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CES 2013: LifeProof turning out to be tough competition

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Spill some egg on your iPad while referring to a recipe? Drench your iPhone in your boardshorts while catching a wave? No problem, says LifeProof.

Freedom to be a messy chef and surf while carrying a mobile phone or tablet is the mantra of the San Diego-based device cover maker.

The company, which skyrocketed from a handful to 200 employees in the past year, made a mark at the 2013 International Consumer Electronics Show in Las Vegas this week.

Its deluxe 40-by-40-foot setup at the Las Vegas Convention Center is a far cry from its tiny booth last year that was manned with just five people.

This year, an international sales team is fluttering around and a social media campaign lets conference attendees pose with skis and scarves in front of a slope backdrop while holding a LifeProof-encased phone. They can then upload the picture to Twitter.

Various stations at the exhibit visualize the elements the case can withstand, such as iPhone 4s shoved into a pile of dirt and an instructional laboratory scene with a scientist plunking the devices in water.

“We are looking at opportunities where we can help people gain freedom to use the product,” said Jonathan Wegner, LifeProof's communications director. “We want to encourage and enable people to go out and experience new adventures with iOS devices.”

LifeProof is kicking off 2013 with an arsenal of new offerings, including a cover for the Samsung Galaxy S3 slated for the first quarter. In addition, a range of iPhone 5 accessories will be released.

“We always look at devices. We listen to what our customers are saying so we will start off the year with those items,” Wegner said. “IPhone 5, like any Apple product, is a huge seller.”

The goal is to get people to take their devices anywhere, under any conditions.

“We try to enable them through accessories we have,” Wegner said.

The LifeProof LifeJacket case accessory for iPhone 5. Courtesy of LifeProof

In February, those will include a lifejacket that acts as a floatation device, a belt clip, an arm band and mounts for cars and bikes that fit the iPhone 5.

Products will be sold via lifeproof.com and Best Buy. The price points will stay consistent with the iPhone 4 accessories.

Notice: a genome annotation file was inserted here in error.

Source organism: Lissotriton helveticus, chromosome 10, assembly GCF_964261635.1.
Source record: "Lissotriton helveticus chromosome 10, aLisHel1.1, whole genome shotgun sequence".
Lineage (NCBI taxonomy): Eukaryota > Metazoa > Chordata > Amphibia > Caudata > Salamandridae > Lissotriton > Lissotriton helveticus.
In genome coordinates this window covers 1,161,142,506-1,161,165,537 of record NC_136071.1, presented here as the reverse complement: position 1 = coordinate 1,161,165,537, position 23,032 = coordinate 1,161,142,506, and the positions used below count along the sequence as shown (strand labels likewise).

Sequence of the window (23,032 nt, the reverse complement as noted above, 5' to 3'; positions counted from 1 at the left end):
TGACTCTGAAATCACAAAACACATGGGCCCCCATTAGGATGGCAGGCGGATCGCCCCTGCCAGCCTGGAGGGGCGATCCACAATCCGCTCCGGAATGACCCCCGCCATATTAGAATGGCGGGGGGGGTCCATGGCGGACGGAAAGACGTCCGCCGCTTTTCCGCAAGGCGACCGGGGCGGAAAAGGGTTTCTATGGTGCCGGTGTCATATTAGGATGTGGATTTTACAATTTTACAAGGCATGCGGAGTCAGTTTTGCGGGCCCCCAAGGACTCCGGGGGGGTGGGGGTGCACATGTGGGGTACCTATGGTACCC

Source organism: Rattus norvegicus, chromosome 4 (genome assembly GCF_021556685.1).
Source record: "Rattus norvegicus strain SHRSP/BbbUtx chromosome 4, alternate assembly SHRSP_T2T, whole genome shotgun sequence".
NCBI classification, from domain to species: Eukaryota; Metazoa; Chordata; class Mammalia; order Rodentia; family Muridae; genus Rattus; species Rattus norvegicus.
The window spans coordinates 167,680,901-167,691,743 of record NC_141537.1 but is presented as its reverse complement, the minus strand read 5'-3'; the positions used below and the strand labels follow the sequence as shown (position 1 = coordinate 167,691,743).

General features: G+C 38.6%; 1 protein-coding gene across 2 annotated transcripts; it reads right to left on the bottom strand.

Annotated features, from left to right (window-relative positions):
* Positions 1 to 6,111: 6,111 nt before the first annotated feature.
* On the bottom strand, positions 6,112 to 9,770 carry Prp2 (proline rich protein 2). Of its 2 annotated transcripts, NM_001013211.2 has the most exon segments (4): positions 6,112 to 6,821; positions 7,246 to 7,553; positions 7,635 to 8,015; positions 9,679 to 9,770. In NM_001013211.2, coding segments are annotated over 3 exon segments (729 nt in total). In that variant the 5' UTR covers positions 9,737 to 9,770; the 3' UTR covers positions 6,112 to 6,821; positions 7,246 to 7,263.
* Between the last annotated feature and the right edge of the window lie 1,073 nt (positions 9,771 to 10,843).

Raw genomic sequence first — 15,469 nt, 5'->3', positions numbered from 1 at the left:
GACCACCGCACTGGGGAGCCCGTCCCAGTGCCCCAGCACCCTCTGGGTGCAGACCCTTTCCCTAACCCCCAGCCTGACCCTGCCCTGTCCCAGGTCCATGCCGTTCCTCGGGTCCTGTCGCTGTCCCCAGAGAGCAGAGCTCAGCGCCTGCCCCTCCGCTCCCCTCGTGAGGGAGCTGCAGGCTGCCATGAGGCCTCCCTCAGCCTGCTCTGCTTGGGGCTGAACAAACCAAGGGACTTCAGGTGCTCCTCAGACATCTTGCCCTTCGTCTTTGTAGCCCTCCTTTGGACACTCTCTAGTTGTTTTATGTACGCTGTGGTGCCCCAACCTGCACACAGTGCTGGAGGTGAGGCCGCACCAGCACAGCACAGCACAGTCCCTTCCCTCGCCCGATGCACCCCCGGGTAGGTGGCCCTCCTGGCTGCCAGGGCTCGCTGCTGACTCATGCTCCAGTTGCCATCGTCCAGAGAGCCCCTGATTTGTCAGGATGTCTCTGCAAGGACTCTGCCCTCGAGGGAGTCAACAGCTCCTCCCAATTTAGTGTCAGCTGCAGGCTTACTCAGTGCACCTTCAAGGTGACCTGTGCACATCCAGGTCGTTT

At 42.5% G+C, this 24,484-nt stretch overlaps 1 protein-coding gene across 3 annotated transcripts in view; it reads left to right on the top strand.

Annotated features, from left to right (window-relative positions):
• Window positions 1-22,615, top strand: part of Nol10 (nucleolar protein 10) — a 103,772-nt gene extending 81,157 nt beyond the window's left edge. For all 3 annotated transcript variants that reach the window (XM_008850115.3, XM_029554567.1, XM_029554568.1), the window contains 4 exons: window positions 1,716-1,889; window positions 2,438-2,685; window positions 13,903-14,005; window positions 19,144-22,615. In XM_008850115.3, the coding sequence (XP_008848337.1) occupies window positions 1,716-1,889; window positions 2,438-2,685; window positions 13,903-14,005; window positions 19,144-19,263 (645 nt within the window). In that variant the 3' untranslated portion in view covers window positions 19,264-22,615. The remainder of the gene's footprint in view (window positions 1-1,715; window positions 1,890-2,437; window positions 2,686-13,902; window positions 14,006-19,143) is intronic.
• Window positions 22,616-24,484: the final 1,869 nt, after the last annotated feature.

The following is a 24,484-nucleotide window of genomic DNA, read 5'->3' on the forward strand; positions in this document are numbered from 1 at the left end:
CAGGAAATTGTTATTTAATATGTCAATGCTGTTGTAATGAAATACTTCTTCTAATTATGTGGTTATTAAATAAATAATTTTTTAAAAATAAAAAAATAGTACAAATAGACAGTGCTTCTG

“There's no reason for us to change it,” Wegner said.

While cover competitors exist and were also on full display at CES, including OtterBox, Wegner explained why LifeProof stands out of the pack.

"A lot of other companies talk about protection and 'just in case,'" he said. LifeProof, however, frees users to not worry about whether they should shove their phone in their shoe at the beach, he said.

“It's really about them doing everything they want to do without having to think whether they have to take their iPhone out,” he said.

He said all the materials used in creating the cases are built with “intelligent design.”

“Nothing is on there that is there just for the sake of ease of design or whatever,” Wegner said.

He whipped out his own LifeProof-dressed iPhone from his jeans to demonstrate. The case is bordered with material to absorb impact, but the central body of the case is sculpted out to make it more wearable.

“Everything from the ground up is designed to make sure it's slim,” he said

LifeProof's home base in San Diego fits in with the message of the brand, he said.

“San Diego is one of the premier lifestyle communities,” he said. "It's known for its beach lifestyle, great mountain trails and mountain biking.”

Its residents already have an active lifestyle; the cover enables them to keep up their outdoor hobbies while bringing a mobile device along for the ride.

“When you experience something, you want to share it,” Wegner said, referring to photo sharing. “I can brag about stuff I am doing as I'm doing it.”

The company is diving into other sectors, including enterprise.

Firefighters in Encinitas, for example, are using iPads with LifeProof cases. An outfitted firefighter at the exhibit showed off the latest covers that can withstand heated life-or-death situations.

LifeProof's array of bases can lock in an iPod and secure it.

“We currently have a major airline reviewing it,” Wegner said.

IPad is the device of choice for pilots to view maps with, because of its stellar retina display.

“We really try to push enterprise. Medicine, education, first responders, and dirty jobs work. Oil rig work. Construction work,” he said.

Products allow Apple devices to compete with rugged computers, like the Panasonic Toughbook.

“People love and want to use iOS iPads and iPhones,” Wegner said.


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